It is now more than six months since the tax disc (if not the tax) was abolished. One of the key changes which came in alongside the removal of the physical paper disc means that when a car is sold the tax is cancelled, the seller receives a rebate for any tax outstanding (for full months only) and it is the responsibility of the new owner to re-tax the car.
Unfortunately it seems as if the message has not got through to everyone.
Figures obtained by the BBC Radio 4 Your and Yours programme from the DVLA show that after the change on 1 October 2014 the number of vehicles being clamped for non-payment jumped from the region of 5,000 a month to around 8,000 a month.
No. of untaxed vehicles clamped since January 2014
Presuming that the change in the process did not coincide with a sudden upsurge in lawlessness amongst drivers then the conclusion must be that the government’s information campaign didn’t work and normally conscientious car owners are being caught out.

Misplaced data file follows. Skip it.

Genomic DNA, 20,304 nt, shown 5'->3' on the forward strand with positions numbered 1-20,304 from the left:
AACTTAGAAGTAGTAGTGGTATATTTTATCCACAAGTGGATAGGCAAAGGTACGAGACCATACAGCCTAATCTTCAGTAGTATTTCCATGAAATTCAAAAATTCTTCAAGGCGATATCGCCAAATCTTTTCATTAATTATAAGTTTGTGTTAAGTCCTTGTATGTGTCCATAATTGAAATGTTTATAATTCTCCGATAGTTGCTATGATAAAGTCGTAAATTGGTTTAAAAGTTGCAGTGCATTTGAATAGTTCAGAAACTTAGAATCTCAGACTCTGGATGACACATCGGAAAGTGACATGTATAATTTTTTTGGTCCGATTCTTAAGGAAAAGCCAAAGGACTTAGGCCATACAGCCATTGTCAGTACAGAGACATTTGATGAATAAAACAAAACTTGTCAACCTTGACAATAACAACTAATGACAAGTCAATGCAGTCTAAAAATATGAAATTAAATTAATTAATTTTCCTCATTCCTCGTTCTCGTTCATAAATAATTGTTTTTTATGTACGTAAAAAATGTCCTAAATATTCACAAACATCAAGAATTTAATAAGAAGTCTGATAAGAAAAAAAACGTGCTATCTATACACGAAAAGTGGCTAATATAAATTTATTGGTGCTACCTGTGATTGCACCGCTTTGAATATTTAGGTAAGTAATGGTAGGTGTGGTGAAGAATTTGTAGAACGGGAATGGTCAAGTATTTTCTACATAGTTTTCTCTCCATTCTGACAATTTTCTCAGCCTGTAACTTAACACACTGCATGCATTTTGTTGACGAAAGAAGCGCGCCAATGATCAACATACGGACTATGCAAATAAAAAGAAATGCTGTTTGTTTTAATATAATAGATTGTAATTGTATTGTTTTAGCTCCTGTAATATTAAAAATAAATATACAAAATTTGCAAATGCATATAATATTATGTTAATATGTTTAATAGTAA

A clue that this might be the case appeared in the weeks before 1 October 2014 when a reported survey of 1,000 drivers showed that some 40% did not know anything was happening and even amongst those that did, many failed to appreciate the full implications.
The DVLA says it is writing to every new vehicle keeper to inform them that it must be taxed before use and also sending warning letters as a reminder to those people who still fail to tax their vehicles.
The DVLA also points out that some 23 million drivers have applied for tax since October so in the grand scheme of things the numbers being clamped for evasion are small. Fine, but not much consolation for those many thousands of drivers who still feel they are being unfairly penalised.
After the 2010 general election there were huge cuts made to the marketing budgets of government departments. Perhaps some of those cuts could be reversed after the 2015 election.